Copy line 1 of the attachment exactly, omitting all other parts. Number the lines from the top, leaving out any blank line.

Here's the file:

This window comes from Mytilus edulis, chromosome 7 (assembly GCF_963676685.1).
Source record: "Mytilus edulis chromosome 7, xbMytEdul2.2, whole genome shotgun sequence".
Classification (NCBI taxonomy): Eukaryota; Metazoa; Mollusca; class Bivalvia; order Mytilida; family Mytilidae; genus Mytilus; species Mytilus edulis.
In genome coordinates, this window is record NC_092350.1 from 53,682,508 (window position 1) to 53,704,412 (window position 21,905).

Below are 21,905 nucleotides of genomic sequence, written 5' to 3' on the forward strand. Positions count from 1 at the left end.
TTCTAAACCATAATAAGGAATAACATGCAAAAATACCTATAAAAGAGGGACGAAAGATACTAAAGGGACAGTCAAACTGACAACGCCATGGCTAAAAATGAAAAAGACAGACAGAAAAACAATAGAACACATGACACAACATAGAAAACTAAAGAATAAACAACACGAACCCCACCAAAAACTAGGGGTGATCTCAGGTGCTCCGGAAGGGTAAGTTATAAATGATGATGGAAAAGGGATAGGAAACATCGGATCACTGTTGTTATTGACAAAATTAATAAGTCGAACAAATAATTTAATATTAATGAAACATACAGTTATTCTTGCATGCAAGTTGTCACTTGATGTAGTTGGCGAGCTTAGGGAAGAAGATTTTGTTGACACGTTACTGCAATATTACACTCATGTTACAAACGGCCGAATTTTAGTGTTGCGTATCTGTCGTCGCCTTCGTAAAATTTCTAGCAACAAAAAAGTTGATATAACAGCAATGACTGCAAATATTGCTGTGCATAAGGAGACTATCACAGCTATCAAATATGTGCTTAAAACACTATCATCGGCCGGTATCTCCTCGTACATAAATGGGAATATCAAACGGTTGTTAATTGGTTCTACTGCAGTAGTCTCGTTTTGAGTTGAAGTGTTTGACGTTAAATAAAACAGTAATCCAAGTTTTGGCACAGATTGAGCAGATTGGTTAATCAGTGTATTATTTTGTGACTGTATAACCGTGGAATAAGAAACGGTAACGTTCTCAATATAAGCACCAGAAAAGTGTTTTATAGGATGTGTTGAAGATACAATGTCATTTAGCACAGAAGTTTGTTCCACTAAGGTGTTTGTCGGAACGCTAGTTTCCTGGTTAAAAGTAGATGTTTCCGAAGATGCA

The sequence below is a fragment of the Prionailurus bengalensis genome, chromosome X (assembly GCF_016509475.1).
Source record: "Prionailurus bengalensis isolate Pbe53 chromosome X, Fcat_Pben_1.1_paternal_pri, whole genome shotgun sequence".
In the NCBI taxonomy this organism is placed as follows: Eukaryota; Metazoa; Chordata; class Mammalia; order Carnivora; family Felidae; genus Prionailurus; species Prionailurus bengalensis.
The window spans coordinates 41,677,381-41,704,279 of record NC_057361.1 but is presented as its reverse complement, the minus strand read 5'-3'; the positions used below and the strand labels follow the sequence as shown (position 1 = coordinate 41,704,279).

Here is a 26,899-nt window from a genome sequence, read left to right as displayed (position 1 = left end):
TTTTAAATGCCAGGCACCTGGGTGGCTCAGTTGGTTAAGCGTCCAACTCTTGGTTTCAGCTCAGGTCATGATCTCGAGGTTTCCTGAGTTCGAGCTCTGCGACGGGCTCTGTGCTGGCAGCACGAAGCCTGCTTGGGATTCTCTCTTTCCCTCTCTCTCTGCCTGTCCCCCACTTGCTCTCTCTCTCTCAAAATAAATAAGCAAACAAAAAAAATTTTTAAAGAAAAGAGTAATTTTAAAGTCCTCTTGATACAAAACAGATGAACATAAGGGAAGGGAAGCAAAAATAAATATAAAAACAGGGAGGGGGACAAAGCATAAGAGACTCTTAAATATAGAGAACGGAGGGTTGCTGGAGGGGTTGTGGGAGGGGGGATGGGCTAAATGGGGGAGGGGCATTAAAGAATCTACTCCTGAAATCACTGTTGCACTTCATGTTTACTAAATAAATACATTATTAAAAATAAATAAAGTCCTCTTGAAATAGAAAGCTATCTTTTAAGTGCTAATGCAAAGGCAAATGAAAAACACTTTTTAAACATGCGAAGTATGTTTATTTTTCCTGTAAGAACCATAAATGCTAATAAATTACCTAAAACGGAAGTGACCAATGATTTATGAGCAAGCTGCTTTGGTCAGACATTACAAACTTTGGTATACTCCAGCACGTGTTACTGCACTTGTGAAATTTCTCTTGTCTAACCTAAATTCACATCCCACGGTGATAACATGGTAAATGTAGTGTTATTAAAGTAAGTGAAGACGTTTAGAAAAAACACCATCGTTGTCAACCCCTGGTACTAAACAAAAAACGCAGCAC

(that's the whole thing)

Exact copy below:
This window comes from Mytilus edulis, chromosome 7 (assembly GCF_963676685.1).